The Christian life is a journey to the greatest joy that exists. But "the way is hard that leads to life, and those who find it are few" (Matthew 7:14). Why is that? Because, paradoxically, in order to pursue our greatest joy, we must deny ourselves.
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It was a moment of euphoria for the disciples. Jesus was the Christ. Peter had confessed it and Jesus had confirmed it. The long-awaited arrival of Israel's Messiah had come! And the Twelve were at the center of it!
Then oddly, Jesus immediately started talking about being murdered by his enemies. And he said some strange things about a resurrection. This was very confusing. But one thing seemed clear to Pete…
Have you ever found yourself in prayer pleading a case before God when you suddenly get a sick feeling that either God is not listening or he’s not willing to hear you? What do you do when that happens? Hopefully you haven’t followed my example.
I have recently become painfully aware of a tendency of mine, when feeling inadequate to approach God, to try to bend his will through tears and contrite statements. Knowing that God will not despise a humble and contrite heart I’ve been seeking to make myself that way so that he would accept me and hear my pleas.
But there is a humbleness that does not flow from the gospel, and I frequently fall completely into its trap. It's the same humility t…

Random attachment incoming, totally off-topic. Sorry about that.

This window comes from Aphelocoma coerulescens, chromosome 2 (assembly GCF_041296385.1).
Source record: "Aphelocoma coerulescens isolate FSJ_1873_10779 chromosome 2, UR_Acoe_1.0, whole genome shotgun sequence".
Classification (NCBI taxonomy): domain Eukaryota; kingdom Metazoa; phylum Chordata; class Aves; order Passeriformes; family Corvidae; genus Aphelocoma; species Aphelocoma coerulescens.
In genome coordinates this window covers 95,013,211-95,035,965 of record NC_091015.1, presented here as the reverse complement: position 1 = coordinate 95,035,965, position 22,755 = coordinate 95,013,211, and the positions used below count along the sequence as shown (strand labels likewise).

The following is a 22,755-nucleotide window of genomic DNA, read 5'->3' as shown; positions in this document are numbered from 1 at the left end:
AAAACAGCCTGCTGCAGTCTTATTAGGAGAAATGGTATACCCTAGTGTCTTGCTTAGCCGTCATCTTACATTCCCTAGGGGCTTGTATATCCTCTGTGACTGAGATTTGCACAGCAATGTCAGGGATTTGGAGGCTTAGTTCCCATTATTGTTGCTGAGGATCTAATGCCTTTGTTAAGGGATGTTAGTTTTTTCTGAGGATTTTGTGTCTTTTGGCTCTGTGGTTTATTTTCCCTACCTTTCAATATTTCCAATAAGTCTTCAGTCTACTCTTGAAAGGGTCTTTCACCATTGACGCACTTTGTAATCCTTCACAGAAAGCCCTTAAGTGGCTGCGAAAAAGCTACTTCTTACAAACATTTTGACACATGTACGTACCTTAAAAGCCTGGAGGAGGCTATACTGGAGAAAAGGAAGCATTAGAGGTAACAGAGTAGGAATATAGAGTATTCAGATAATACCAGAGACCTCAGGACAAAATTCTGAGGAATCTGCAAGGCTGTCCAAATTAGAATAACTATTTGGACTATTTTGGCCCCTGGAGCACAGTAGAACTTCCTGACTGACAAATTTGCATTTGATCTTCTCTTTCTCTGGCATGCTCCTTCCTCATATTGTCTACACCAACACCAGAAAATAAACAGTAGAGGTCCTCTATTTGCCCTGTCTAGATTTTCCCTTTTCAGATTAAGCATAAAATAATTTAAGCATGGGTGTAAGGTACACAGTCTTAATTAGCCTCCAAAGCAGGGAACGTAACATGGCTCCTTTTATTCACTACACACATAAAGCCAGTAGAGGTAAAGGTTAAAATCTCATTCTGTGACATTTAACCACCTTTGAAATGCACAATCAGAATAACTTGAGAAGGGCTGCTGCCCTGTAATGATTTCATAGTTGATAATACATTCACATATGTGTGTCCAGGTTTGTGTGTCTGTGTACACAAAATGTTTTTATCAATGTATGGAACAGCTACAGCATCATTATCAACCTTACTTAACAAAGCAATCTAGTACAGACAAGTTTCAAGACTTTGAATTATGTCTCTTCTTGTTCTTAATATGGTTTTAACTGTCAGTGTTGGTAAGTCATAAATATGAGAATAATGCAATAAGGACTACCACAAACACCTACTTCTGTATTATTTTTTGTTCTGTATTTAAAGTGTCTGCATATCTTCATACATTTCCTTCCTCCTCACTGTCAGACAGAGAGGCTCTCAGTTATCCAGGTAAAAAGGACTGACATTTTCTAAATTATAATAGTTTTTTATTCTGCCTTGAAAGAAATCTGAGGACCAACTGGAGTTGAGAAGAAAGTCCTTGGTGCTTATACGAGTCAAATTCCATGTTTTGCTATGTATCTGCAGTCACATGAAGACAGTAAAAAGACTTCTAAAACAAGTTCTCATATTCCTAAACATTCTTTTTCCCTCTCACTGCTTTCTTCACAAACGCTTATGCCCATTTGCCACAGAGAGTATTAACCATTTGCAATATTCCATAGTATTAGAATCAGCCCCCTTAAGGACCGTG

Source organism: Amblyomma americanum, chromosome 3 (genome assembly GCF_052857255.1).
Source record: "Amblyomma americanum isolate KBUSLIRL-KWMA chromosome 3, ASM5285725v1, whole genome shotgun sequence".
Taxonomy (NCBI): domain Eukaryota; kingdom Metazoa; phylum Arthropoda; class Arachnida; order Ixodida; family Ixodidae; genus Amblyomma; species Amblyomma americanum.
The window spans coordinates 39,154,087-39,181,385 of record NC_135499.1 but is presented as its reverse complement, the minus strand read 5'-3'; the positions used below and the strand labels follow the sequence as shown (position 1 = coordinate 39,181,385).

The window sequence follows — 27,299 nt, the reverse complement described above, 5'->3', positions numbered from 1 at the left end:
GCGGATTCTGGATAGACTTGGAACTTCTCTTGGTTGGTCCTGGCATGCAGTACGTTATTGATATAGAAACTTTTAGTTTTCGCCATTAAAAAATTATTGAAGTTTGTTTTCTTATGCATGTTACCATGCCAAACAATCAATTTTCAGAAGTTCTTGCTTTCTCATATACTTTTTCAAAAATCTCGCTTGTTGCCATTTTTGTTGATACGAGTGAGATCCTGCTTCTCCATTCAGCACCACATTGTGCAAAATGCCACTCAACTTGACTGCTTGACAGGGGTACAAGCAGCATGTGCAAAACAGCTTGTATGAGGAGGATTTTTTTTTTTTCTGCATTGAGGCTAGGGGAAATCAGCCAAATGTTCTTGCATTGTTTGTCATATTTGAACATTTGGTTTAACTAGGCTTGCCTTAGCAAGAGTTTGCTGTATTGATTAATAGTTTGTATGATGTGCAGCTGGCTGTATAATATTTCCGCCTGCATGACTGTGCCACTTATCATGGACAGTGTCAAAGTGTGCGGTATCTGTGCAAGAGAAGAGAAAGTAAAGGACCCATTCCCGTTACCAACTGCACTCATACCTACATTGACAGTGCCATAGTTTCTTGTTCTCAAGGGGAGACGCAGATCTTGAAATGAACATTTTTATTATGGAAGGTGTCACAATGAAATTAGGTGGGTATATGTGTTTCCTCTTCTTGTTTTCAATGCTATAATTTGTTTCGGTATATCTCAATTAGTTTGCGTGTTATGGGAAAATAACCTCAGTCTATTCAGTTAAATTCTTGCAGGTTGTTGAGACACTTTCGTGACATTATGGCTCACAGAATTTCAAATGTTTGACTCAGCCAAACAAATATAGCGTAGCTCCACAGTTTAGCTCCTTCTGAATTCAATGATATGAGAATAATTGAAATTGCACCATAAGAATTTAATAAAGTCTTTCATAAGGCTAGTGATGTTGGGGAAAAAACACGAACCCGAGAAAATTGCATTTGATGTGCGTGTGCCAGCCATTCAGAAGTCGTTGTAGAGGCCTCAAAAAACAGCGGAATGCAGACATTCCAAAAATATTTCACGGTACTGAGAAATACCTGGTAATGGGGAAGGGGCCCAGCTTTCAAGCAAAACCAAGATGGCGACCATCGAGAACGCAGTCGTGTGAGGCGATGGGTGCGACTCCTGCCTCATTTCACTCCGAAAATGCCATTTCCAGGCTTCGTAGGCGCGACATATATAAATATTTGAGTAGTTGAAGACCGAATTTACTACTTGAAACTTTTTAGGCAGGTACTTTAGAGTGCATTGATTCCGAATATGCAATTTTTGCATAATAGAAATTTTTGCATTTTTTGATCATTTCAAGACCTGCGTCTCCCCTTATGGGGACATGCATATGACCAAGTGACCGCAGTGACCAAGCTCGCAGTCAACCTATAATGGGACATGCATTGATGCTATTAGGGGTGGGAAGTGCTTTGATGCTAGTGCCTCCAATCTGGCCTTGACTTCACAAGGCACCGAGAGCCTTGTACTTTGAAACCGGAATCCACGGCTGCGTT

As a follow up to my post on Tuesday, I wanted to share some resources from old saints that have provided the most help in keeping God a priority for me and my family.
1) Sweet Comfort for Feeble Saints, by C. H. Spurgeon
No sermon I can think of has been more influential in convincing me of the goodness of Christ and my own redemption than this one. If you are constantly in the “Slough of Despond” I highly recommend this.
2) Spiritual Depression: Its Causes and Cure, by Dr. Martyn Lloyd-Jones
The answer to lawlessness is not legalism and the answer to legalism is not lawlessness. Both are idolatry. True faith in Christ, resting in his work, leads to personal obedience. There is n…
Allow me to speak personally for a moment about a sin that long festered in my life: forsaking the means of grace in my home, sacrificing them on the altar of vocational work.
In my profession, it is customary to work long hours to meet deadlines (often multiple overlapping deadlines). And since the work is not back-breaking labor, it is easy to slowly get entangled in it until I find that I have spent an entire year working such long hours that I have forsaken the first things God has called me to, namely prayer, meditation, scripture memorization and study, instructing my wife and children, knowing their infirmities, and bearing with them in daily struggles.
God has plainly shown us …